20240703 beryl
Beryl became the earliest Category 4 hurricane on record. Image Credit: AFP

Washington: Beryl, the deadly hurricane currently dousing the Caribbean, has already broken records for how early such a powerful storm has formed in the Atlantic Ocean.

Here's what to know about the hurricane, which - powered by hotter than average ocean temperatures - scientists are describing as unprecedented but perhaps not unexpected in the era of climate change.

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Unusual placement

Beryl formed on Friday southeast of the Antilles, rapidly becoming a Category 1 storm by Saturday.

It's "the furthest east a hurricane has ever formed this early in the year," Brian McNoldy, a hurricane researcher at the University of Miami, wrote in a blog post.

Waters in that part of the Atlantic are typically too cold to support hurricanes this time of year, Andra Garner, a climate scientist at Rowan University, told AFP.

Rapid intensification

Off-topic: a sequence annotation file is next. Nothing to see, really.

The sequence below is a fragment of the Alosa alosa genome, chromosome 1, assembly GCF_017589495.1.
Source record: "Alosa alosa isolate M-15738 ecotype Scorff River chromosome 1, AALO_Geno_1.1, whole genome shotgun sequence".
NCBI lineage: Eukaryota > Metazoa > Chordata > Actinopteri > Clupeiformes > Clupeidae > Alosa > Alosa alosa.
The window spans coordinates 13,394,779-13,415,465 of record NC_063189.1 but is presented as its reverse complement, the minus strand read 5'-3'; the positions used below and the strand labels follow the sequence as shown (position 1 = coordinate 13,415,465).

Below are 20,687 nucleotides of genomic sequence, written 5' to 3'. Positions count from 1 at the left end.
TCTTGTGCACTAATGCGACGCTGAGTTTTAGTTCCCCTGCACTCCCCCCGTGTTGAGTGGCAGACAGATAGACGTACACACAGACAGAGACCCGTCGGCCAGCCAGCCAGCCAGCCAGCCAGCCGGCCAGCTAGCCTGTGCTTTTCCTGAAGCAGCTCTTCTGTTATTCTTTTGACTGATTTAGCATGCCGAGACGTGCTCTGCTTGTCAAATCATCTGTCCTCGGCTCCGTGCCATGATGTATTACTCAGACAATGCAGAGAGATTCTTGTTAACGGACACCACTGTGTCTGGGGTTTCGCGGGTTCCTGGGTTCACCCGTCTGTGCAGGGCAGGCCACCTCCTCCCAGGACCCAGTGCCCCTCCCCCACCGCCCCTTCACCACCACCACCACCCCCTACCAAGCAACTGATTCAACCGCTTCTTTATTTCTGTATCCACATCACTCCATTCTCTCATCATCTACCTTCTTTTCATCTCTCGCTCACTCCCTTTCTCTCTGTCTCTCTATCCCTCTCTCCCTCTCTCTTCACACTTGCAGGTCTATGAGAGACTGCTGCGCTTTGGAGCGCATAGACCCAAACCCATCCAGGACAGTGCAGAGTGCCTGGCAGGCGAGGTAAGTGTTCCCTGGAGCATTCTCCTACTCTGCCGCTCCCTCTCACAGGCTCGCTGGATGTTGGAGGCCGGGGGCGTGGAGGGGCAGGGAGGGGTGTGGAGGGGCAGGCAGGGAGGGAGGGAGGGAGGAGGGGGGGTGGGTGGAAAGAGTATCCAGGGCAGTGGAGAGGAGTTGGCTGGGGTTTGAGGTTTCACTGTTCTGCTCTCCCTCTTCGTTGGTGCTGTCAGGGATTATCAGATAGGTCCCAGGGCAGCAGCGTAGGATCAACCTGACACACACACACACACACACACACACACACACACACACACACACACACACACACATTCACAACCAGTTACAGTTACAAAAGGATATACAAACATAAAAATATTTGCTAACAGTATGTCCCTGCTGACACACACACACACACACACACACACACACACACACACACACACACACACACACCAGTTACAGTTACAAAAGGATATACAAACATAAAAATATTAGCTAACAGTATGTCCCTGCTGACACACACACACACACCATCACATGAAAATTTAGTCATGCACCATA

Less than 24 hours later, by Sunday, Beryl became a major Category 4 storm.

"It's hard to communicate how unbelievable this is," McNoldy wrote.

"It's startling to see this happen before your eyes, but it's also kind of in line with what the science tells us we might expect in a warmer world," added Garner.

"While it is unprecedented, I can't say that it's unexpected."

Earlier than ever

Beryl also broke a record when it became a Category 4 storm: A hurricane of that level had never been recorded in the Atlantic in June.

By the first day of July, a day later, it broke records again, as the earliest ever Category 5 hurricane.

The North Atlantic hurricane season runs from the beginning of June to the end of November.

According to the US National Oceanic and Atmospheric Administration, major storms - Category 3 and above - usually form around the end of August or beginning of September.

Unusually warm Atlantic waters

The driving principle behind these factors is the temperature of the Atlantic Ocean, which has been at record levels for more than a year.

Warm waters "can allow the storm to get going and to strengthen," said Garner.

"And when those waters are extra warm, warmer than we expect, it's kind of like having an extra shot of caffeine in your coffee."

North Atlantic waters are currently between 2 and 5 degrees Fahrenheit (1 and 3 degrees Celsius) warmer than normal, according to NOAA.

Temperatures in May were close to those typically expected in August.

Beryl is "almost exactly what we do expect, from a climate science perspective," said Garner.